Evans' argument that blacks were disciplined more harshly than whites is also insufficient to establish a showing of pretext. In support of this argument, Evans points first to the fact that Little disciplined him because his plater had not been kept full and for falsifying documents. Evans argues that this is evidence of discrimination because Evans' immediate supervisor had told Little that Evans' plater was stocked, but Little disregarded the information. This allegation does not raise a genuine issue of discriminatory treatment because, although Evans may have felt Little did not treat him fairly, there is nothing to support Evans' conclusion that Little's actions were motivated by discriminatory animus or that he treated similarly situated white employees differently.

Evans next points to Little's treatment of two women, one black, one white, with tardiness problems. Evans asserts that the black woman was treated more harshly in that Little disciplined her for the tardiness but told the white employee that he would "take care of her tardiness." The only support Evans presents for this assertion is his conclusory statement in his affidavit attached to his Memorandum in Opposition. This argument fails to establish a genuine issue of discriminatory motive for the same reason Evans' assertions regarding Tucker failed; Evans fails to establish that the two women were similarly situated. It is not clear that the two women had identical work records prior to the tardiness at issue. Absent such a showing, the facts do not support a showing of discriminatory animus.

Evans next points to Bill Mercer's comment when Evans was called to Little's office for the last time on April 16, 1998. That comment was "Boy, you just can't stay out of the office, can you." Evans asserts that Mercer's reference to him as "boy" reflects discriminatory animus. The context in which the word "boy" was used in reference to Evans is critical to any analysis. It is not clear to the Court whether the use of the word "boy" in the context of Mercer's statement reflects a discriminatory animus. Regardless, the term was used by Mercer who was not the decisionmaker in this case. The term is therefore, an isolated stray remark by a nondecisionmaker. Statements and actions by nondecisionmakers are insufficient as a matter of law to support a reasonable inference of pretext. Floyd v. State of Missouri, 188 F.3d 932, 937-38 (8th Cir. 1999). Mercer's comments standing alone are, therefore, insufficient to support an inference of pretext.

Finally, Evans points to the actions of Ervin Cliff, another supervisor at Plastene who allegedly gave Evans and another black employee all of the hard work. There is nothing in the record indicating *1128 that Cliff had any input into the decision to fire Evans. The Court finds no reason to distinguish Cliff's work assignments from the general category of statements made by nondecisionmakers. His actions, therefore, do not create a genuine issue of material fact regarding whether Little fired Evans due to discriminatory animus.

Evans has failed to carry his burden to show that Plastene's proffered reason for Evans' termination is pretext. His Title VII, MHRA and § 1981 claims, therefore fail.


IT IS HEREBY ORDERED that summary judgment is entered in favor of defendant on all remaining counts against it.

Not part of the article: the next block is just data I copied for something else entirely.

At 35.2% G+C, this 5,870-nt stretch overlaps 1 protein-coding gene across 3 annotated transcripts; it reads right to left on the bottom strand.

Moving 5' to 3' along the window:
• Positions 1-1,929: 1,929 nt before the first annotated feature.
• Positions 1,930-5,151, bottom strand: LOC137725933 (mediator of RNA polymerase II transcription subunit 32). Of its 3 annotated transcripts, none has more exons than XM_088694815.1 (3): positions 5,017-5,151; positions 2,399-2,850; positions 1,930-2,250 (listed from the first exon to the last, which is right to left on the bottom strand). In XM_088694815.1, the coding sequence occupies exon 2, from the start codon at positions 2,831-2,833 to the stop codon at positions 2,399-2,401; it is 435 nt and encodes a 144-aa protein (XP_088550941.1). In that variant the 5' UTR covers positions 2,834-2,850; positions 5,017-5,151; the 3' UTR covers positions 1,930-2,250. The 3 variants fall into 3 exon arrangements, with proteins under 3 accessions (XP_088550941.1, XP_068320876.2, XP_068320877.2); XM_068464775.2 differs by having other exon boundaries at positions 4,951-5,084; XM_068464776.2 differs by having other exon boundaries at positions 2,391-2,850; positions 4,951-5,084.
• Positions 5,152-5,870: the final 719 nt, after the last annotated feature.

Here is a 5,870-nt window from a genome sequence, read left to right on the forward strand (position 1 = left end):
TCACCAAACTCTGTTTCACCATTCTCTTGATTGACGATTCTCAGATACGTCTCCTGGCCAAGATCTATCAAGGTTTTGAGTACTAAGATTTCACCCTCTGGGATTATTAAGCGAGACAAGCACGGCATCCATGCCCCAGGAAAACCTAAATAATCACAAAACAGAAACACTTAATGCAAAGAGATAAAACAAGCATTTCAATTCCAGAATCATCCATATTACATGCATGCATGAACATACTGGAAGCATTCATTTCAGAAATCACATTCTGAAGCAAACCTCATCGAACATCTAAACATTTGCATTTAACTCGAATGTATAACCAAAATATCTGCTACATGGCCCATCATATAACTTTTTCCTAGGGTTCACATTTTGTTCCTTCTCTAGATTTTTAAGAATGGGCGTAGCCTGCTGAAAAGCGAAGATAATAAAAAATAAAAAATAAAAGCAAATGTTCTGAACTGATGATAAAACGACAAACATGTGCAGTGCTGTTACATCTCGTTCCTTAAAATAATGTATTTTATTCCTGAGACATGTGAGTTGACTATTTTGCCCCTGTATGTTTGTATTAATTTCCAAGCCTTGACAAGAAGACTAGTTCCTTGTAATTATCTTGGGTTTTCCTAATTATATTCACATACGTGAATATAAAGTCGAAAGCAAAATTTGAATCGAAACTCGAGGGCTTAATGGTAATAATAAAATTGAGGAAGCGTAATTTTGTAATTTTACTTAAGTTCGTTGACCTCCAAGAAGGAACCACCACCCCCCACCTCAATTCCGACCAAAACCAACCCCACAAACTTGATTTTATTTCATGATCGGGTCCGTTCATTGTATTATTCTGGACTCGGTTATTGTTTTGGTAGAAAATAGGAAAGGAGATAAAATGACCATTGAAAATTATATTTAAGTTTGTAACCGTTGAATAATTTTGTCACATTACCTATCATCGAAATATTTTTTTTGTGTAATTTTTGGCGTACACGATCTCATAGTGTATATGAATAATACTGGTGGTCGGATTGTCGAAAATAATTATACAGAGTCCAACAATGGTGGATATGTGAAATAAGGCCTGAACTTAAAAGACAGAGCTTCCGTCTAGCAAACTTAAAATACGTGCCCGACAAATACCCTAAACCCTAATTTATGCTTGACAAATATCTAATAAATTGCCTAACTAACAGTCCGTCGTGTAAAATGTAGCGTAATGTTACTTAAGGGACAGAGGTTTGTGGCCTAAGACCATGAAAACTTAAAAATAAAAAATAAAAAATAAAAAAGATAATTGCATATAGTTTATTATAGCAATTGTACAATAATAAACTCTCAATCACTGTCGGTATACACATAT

An appropriate Judgment shall be filed separately herewith.


IT HEREBY ORDERED, ADJUDGED and DECREED that summary judgment is granted in favor of defendant on all remaining claims against it. All claims in plaintiff's Complaint are hereby dismissed with prejudice.


[1] Evans admitted that he had been disciplined on these occasions in his deposition. In response to Plastene's motion for summary judgment, he submitted an affidavit contradicting his deposition testimony. Evans' affidavit does not explain the change in Evans' testimony. Absent an explanation for the change in testimony, affidavits changing prior testimony can not be used to create a genuine issue of material fact. Wilson v. Westinghouse Elec. Co., 838 F.2d 286, 289 (8th Cir.1988). Therefore, the Court will use Evans' deposition testimony in its factual determination.

[2] "Plaintiff is not pursuing his retaliation claims under Counts III, IV and VI, but believes that the remaining counts are sustainable."

[3] Plastene argues strenuously that Evans can not bring a § 1981 claim because he was an at-will employee. The Eighth Circuit has not yet decided whether at-will employees are able to bring a § 1981 claim. Opinions of the Eastern District of Missouri are split. This Court has previously held that at-will employees may not bring a § 1981 claim. Nofles v. State Farm Mutual Automobile Insurance Co., 101 F. Supp. 2d 805 (E.D.Mo.2000). It is not necessary for the Court to reach that determination in this case because even if Evans was able to bring a § 1981 claim as an at-will employee, his claim does not survive summary judgment analysis on the merits.

[4] A plaintiff in a race discrimination case can proceed under two alternative theories. First, the plaintiff can present facts demonstrating that race was a motivating factor in the employment decision. Stacks v. Southwestern Bell Yellow Pages, 996 F.2d 200, 202 (8th Cir.1993). In order to do so, the plaintiff must present direct or circumstantial evidence "showing a specific link between discriminatory animus and the challenged decision," "sufficient to support a finding that an illegitimate criterion actually motivated the challenged decision." Philipp v. ANR Freight System, Inc., 61 F.3d 669, 673 (8th Cir.1995) citing, Stacks v. Southwestern Bell Yellow Pages, Inc., 996 F.2d 200, 201 n. 1 (8th Cir. 1993).

[5] In an attempt to show that he was similarly situated to Tucker, Evans attaches to his Memorandum in Opposition to Plastene's Motion for Summary Judgment his own affidavit denying that he was ever disciplined with regard to meter readings. This affidavit conflicts however with Evan's deposition testimony wherein he admitted to being disciplined. A party should not be allowed to create issues of credibility by contradicting his own earlier testimony. Wilson v. Westinghouse Elec. Corp., 838 F.2d 286, 289 (8th Cir.1988). "Ambiguities and even conflicts in a deponent's testimony are generally matters for the jury to sort out, but a district court may grant summary judgment where a party's sudden and unexplained revision of testimony creates an issue of fact where none existed before." Id.